This garment resides in the collection of the Smithsonian’s National Museum of American History (NMAH). Donated by Althea Gibson herself in 1988, one can imagine the painstaking care she took to preserve the white cotton blouse and linen skirt for almost thirty years after the historic match. The description at NMAH tells nothing of who made the skirt and blouse; the museum surely would have noted if Gibson had been dressed by Ted Tinling, an English designer best known for dressing the top female players from the 1950s-1970s, particularly at Wimbledon. Though the designer of Gibson’s tennis whites may remain unknown, the hands that stitched them together were but one of the dozens of unseen African American hands who uplifted Gibson on her journey from Harlem’s Cosmopolitan tennis club to international fame. Gibson’s tall, lithe brown body in tennis whites, arm lifted to serve the ball across the courts of Forest Hills, NY and Wimbledon, is best remembered for her legendary firsts. The regulating bodies of tennis quite literally hoped to regulate the bodies of those who played professional tennis on the elite courts on both sides of the Atlantic through the color line of race and fashion. Gibson’s preservation of her attire reveals the importance of dress in the struggle against discrimination.


Appropriation and Influence

Cover of the Official Lawn Tennis Bulletin, 1894

The Official Lawn Tennis Bulletin

The Official Lawn Tennis Bulletin, the official organ of the United States Lawn Tennis Association, also emphasized the standardization of tennis etiquette and fashion, by declaring “the plainer and neater a tennis costume is, the more sensible and suitable for the game.” These sartorial requirements were heavily coded against people of color and the working classes who were not only less likely to have access to leisure time or tennis courts, but were predominantly employed in job sectors where keeping clothes white was impossible.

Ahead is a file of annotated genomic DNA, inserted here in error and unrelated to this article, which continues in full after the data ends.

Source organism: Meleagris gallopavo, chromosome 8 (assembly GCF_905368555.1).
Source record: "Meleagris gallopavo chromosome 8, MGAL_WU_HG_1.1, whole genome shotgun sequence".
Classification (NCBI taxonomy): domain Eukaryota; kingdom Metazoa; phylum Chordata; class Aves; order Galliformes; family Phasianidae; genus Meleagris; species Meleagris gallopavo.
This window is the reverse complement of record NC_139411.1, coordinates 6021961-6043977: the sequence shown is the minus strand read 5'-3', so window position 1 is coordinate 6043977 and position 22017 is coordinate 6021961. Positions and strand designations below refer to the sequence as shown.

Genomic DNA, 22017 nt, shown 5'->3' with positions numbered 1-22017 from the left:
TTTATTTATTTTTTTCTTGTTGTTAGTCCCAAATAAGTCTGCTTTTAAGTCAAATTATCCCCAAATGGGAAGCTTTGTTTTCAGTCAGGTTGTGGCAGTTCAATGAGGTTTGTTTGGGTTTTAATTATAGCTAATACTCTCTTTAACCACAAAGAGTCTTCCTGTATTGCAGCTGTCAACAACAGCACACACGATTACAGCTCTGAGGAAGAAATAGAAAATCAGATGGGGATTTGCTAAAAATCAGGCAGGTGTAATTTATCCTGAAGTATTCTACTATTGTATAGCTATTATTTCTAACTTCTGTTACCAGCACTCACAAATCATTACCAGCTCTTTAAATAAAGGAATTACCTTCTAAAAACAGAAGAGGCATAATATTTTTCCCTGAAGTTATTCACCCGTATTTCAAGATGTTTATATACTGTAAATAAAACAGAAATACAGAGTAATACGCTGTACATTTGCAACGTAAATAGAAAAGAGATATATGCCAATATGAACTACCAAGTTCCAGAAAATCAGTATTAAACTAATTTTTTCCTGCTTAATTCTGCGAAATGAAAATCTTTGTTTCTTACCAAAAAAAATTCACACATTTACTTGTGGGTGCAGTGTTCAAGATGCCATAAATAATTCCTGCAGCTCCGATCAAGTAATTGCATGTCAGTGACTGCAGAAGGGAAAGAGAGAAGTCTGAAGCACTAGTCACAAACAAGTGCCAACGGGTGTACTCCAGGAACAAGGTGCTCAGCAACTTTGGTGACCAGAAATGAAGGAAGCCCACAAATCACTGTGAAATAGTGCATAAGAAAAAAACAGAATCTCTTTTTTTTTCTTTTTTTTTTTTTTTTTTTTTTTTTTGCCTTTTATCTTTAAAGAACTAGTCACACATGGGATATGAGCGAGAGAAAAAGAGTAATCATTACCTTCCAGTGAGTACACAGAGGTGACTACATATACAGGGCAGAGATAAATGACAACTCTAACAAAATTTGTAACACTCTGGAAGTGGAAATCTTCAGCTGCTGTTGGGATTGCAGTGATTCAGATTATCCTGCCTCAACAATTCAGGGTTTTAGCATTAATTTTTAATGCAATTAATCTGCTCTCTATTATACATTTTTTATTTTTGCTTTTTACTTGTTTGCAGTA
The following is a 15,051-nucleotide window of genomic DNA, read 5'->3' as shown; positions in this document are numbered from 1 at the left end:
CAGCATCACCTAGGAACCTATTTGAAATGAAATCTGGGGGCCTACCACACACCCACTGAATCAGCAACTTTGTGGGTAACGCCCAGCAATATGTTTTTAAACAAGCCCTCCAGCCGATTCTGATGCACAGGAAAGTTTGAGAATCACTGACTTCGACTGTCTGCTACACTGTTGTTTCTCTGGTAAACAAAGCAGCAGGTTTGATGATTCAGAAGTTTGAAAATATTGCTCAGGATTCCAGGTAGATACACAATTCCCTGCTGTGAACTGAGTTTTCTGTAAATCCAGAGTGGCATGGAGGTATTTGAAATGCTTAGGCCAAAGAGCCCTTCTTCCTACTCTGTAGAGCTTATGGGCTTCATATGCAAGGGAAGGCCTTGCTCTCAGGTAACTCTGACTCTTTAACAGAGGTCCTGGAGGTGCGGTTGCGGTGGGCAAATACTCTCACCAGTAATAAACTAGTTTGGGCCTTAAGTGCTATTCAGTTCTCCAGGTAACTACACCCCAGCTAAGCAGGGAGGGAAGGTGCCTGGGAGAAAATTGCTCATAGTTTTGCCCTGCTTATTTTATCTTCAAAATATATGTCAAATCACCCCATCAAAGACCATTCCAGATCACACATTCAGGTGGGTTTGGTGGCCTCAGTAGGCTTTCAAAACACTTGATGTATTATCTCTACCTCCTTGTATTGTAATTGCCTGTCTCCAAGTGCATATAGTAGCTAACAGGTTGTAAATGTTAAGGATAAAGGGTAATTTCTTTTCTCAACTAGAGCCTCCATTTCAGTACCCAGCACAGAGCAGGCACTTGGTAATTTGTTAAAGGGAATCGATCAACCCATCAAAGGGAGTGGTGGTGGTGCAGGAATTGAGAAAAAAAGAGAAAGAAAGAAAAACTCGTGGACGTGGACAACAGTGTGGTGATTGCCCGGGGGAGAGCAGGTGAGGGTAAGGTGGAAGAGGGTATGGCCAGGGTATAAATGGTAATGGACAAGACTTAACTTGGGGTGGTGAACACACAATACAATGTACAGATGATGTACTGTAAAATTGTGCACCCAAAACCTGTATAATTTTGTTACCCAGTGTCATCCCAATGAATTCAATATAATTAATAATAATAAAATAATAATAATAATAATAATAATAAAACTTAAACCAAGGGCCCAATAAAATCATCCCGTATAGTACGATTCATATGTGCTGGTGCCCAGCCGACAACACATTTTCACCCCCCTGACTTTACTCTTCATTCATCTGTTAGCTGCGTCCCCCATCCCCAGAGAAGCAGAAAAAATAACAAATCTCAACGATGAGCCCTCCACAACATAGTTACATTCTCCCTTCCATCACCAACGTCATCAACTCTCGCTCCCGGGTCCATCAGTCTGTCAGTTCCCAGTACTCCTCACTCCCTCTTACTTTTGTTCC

Image: Cover of the Official Lawn Tennis Rules, 1894. Link.

Photograph of a young Althea Gibson on the tennis court

Youth and Training

The race of those who played on the elite professional tennis circuits, with careers built on the private courts of America’s country clubs, remained as stubbornly white as their tennis clothes. Gibson, born in Harlem to South Carolina sharecroppers, was stubbornly Black — and female, and six feet tall by her preteen years. She moved quickly from regional to national tennis prominence, and was mentored by two physicians and a socialite who were prominent in the Black tennis circuit.

Image of a young Althea Gibson. Link.

Photograph of Althea Gibson playing Tennis

Designer Unknown

The seamstress of Gibson’s tennis whites are unknown, but it provides a glimpse of her path to championships that relied upon the support and institutions created by and for African Americans in the mid twentieth century.

Image: Althea Tibson. inher iconic and influencial Tennis Whites. Link.

Photograph of Venus Williams on the tennis court, wearing a modern iteration of the Tennis Whites

Venus Williams in Tina Turner inspired tennis whites, Wimbledon, 2010

Venus Williams, having graduated with a degree in fashion design from The Art Institute of Fort Lauderdale, designed her tennis attire in the 2010 tennis season. Her label, EleVen, provides fashion-forward tennis designs that challenge assumptions about the proper attire on—and off—the tennis courts. This outfit paid homage to a Black female icon and continues the legacy of Black women being creative with the rules intended to exclude them.

Image: Venus williams at 2010 Wimbledon. Link.

Photograph from the SS2015 collection by Alexander Wang, a tennis whites-inspired dress.

Alexander Wang, S/S 2015

Wang’s Spring/Summer 2015 collection was heavily influenced by his love for sneakers. The overtly sportswear pieces that models wore down the runway combined this love with structured and architectural pieces inspired by tennis attire, among other athletic sports.

Image: Alexander Wang SS2015 Collection. Link.

Photograph of the Nike Premier Slam Tennis Dress, white and clearly inspired by Althea Gibson

Nike Premier Slam Tennis dress, 2016

Dubbed the “baby doll” dress in the media, this was Nike’s attempt to be fashion-forward and spark conversation about style on the courts. The dress strained the relationship between its star spokeswomen and the Wimbledon officials, and ultimately, female tennis players were unhappy with the dress because of its skimpiness and impracticality.

Image: Canada’s Eugenie Bouchard at Wimbledon. Link.


Atkinson, Juliette. “Tennis Costume for Ladies.” In Official Lawn Tennis Bulletin, Vol 4, No. 1, edited by William Dana Ocutt, 1-2. Cambridge: John Wilson and Son, University Press, 1897.

Gibson, Althea and E Fitzgerald (ed.). I Always Wanted to Be Somebody. New York: Harper & Brothers, 1958.

Schoenfeld, Bruce. The Match: Althea Gibson & Angela Buxton: How Two Outsiders—One Black, the Other Jewish—Forged a Friendship and Made Sports History. New York: Harper, 2005.

Stanmyre, Jackie F. Althea Gibson and Arthur Ashe: Breaking Down Tennis’s Color Barrier. Cavendish Square Publishing, LLC, 2016.